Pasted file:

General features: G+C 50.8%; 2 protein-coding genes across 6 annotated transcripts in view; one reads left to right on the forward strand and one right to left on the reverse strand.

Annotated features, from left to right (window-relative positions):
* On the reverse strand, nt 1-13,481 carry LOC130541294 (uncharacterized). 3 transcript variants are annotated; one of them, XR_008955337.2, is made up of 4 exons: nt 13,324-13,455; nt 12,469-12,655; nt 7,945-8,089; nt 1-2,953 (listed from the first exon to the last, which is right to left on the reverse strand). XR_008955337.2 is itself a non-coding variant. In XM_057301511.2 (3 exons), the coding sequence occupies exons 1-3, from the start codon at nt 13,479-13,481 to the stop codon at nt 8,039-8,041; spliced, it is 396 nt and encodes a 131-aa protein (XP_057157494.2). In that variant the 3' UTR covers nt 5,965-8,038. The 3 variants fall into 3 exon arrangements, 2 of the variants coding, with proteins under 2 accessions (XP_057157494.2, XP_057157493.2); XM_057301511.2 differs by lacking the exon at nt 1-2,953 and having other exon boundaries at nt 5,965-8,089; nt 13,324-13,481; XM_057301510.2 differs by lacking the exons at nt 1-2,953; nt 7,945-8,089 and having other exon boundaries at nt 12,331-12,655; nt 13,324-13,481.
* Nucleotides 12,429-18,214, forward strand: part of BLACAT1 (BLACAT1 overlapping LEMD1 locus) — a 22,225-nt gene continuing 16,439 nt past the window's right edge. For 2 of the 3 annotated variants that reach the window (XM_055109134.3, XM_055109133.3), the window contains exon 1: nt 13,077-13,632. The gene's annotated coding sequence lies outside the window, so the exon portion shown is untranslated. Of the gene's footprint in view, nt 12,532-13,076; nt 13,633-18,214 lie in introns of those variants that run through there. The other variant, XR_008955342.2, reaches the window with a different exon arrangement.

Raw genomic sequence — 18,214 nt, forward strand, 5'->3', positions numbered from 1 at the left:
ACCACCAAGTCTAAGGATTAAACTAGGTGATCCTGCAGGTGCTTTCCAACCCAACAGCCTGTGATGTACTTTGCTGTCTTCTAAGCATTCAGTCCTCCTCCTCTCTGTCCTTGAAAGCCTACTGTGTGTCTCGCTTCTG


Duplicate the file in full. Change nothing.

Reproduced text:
General features: G+C 50.8%; 2 protein-coding genes across 6 annotated transcripts in view; one reads left to right on the forward strand and one right to left on the reverse strand.

Annotated features, from left to right (window-relative positions):
* On the reverse strand, nt 1-13,481 carry LOC130541294 (uncharacterized). 3 transcript variants are annotated; one of them, XR_008955337.2, is made up of 4 exons: nt 13,324-13,455; nt 12,469-12,655; nt 7,945-8,089; nt 1-2,953 (listed from the first exon to the last, which is right to left on the reverse strand). XR_008955337.2 is itself a non-coding variant. In XM_057301511.2 (3 exons), the coding sequence occupies exons 1-3, from the start codon at nt 13,479-13,481 to the stop codon at nt 8,039-8,041; spliced, it is 396 nt and encodes a 131-aa protein (XP_057157494.2). In that variant the 3' UTR covers nt 5,965-8,038. The 3 variants fall into 3 exon arrangements, 2 of the variants coding, with proteins under 2 accessions (XP_057157494.2, XP_057157493.2); XM_057301511.2 differs by lacking the exon at nt 1-2,953 and having other exon boundaries at nt 5,965-8,089; nt 13,324-13,481; XM_057301510.2 differs by lacking the exons at nt 1-2,953; nt 7,945-8,089 and having other exon boundaries at nt 12,331-12,655; nt 13,324-13,481.
* Nucleotides 12,429-18,214, forward strand: part of BLACAT1 (BLACAT1 overlapping LEMD1 locus) — a 22,225-nt gene continuing 16,439 nt past the window's right edge. For 2 of the 3 annotated variants that reach the window (XM_055109134.3, XM_055109133.3), the window contains exon 1: nt 13,077-13,632. The gene's annotated coding sequence lies outside the window, so the exon portion shown is untranslated. Of the gene's footprint in view, nt 12,532-13,076; nt 13,633-18,214 lie in introns of those variants that run through there. The other variant, XR_008955342.2, reaches the window with a different exon arrangement.

Raw genomic sequence — 18,214 nt, forward strand, 5'->3', positions numbered from 1 at the left:
ACCACCAAGTCTAAGGATTAAACTAGGTGATCCTGCAGGTGCTTTCCAACCCAACAGCCTGTGATGTACTTTGCTGTCTTCTAAGCATTCAGTCCTCCTCCTCTCTGTCCTTGAAAGCCTACTGTGTGTCTCGCTTCTG